Addington Palace History
tep back into our fascinating history.
With a past that predates the Doomsday Book, a superb 163 acre landscaped Estate and Award Winning Hospitality, Addington Palace is surely one of England’s best kept secrets…
The presence of the ‘Great and the Good’ dates back to King Henry VIII where he held clandestine meetings with Anne Boleyn in his hunting lodge. Archbishops have lived here and subsequent generations of musicians have trained here.
The history of Addington Palace begins with a Manor House, which was here before the Norman Conquest. However the Palace really came to prominence in 1771 when Barlow Trecothick, an Alderman of the City of London, began planning his new country mansion – a spectacular Palladian-style residence with two main storeys incorporating single-story wings and pavilions.
By 1807, this beautiful mansion and estate had become the exclusive country retreat for the Archbishop of Canterbury. It was used by no less than six Archbishops – five of whom are buried at St. Mary’s Church in Addington Village.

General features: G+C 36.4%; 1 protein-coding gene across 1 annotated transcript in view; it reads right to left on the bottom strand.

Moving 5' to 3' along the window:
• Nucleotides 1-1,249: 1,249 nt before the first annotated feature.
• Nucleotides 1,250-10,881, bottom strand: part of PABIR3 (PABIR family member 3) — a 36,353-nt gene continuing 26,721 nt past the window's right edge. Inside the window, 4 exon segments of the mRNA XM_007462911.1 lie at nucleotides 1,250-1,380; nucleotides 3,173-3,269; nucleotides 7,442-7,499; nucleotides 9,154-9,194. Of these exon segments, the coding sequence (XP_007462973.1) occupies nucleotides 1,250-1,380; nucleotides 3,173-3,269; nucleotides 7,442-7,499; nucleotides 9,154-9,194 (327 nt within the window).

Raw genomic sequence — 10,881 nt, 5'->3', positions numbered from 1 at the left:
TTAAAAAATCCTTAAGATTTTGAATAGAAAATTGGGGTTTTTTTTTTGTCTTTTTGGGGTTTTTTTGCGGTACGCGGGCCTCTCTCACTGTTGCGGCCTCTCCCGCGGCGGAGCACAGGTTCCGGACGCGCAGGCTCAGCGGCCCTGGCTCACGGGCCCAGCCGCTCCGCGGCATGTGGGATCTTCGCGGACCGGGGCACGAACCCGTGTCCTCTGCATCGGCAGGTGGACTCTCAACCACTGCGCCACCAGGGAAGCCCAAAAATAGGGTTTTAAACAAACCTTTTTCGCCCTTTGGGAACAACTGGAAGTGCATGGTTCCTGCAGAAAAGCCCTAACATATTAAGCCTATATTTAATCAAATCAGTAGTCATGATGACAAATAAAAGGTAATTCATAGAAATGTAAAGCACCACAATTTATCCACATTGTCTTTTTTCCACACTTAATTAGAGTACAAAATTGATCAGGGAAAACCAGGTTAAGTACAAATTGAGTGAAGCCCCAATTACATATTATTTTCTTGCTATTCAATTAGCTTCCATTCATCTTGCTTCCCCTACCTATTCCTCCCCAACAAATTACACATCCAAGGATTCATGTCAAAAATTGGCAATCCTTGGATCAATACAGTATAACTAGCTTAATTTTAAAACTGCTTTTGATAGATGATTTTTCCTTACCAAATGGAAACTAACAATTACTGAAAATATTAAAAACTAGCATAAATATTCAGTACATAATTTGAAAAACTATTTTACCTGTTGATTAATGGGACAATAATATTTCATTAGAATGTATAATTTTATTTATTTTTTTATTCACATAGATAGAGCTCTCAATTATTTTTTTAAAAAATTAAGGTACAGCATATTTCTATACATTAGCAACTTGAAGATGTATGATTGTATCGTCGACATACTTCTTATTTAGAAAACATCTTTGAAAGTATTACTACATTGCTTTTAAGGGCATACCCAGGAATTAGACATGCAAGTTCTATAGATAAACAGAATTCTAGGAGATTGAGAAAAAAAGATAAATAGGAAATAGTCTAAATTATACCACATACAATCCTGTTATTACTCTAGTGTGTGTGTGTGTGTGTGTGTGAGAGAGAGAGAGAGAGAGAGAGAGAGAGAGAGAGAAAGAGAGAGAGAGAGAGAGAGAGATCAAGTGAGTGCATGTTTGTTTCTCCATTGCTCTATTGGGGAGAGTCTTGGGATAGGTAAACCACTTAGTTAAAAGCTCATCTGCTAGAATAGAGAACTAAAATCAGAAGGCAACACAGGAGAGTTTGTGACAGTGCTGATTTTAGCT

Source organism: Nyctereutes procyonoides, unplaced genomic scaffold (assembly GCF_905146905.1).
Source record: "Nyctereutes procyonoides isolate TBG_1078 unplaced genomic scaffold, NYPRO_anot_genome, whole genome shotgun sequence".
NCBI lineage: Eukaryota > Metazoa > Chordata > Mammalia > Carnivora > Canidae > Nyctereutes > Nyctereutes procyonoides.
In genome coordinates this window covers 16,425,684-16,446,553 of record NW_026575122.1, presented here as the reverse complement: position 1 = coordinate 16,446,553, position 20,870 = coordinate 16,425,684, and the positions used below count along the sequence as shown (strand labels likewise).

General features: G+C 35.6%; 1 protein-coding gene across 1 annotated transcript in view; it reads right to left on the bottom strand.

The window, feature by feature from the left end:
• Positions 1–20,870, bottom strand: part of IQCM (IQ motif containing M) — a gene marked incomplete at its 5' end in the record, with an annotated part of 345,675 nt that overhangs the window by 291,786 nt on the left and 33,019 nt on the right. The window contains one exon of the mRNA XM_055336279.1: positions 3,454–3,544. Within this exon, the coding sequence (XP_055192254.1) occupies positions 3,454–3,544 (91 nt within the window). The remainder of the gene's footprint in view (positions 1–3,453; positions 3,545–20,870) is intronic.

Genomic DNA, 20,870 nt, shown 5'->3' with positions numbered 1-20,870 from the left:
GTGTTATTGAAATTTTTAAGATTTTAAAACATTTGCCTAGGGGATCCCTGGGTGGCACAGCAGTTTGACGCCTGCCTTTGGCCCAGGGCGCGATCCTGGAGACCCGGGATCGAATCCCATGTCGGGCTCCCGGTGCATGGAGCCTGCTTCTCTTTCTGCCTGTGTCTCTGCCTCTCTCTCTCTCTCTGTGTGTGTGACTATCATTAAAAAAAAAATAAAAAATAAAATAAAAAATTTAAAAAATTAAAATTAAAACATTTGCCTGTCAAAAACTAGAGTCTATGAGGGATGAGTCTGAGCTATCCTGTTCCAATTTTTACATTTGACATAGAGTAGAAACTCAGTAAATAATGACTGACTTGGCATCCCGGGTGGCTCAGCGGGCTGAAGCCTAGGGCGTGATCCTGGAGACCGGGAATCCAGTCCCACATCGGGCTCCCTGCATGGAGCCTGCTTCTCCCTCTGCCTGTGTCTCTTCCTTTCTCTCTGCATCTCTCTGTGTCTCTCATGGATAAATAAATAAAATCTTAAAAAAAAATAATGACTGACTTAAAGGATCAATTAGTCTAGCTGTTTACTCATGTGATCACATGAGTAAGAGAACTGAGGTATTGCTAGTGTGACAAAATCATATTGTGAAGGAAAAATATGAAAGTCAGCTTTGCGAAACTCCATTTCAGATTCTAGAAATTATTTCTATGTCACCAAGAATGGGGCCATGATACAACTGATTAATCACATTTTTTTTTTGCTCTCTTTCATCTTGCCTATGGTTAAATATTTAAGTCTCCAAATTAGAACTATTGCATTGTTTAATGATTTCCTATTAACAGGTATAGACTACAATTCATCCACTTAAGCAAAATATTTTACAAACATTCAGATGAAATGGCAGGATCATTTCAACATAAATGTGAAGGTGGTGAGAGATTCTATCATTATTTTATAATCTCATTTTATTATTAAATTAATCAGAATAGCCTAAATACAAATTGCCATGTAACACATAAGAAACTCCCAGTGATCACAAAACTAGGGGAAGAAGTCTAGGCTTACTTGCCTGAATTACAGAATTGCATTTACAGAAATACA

The landscaping of the 163 acre gardens was designed and developed by the renowned Capability Brown, much of which is still as he planned it. In the years that followed, the Palace was sympathetically enhanced by the architect Richard Norman Shaw who added many fine features including the Great Hall.
In more recent times the Palace served as a Red Cross Building in the First World War, in the mid 1920’s became the Golf Course Club House and then for 43 years was the home of the Royal School of Church Music.
For the past twenty years the Palace has run as a prestigious Hospitality and Wedding Venue that has become synonymous with comfort, elegance and style that has seen it awarded the coveted “Ambassadors of London” Award and in 2002 hosted HM The Queen’s Golden Jubilee celebrations.
The Palace has a pedigree, that is as rich as it is varied and whilst only a few miles from London is a million miles away in terms of tranquillity and hospitality…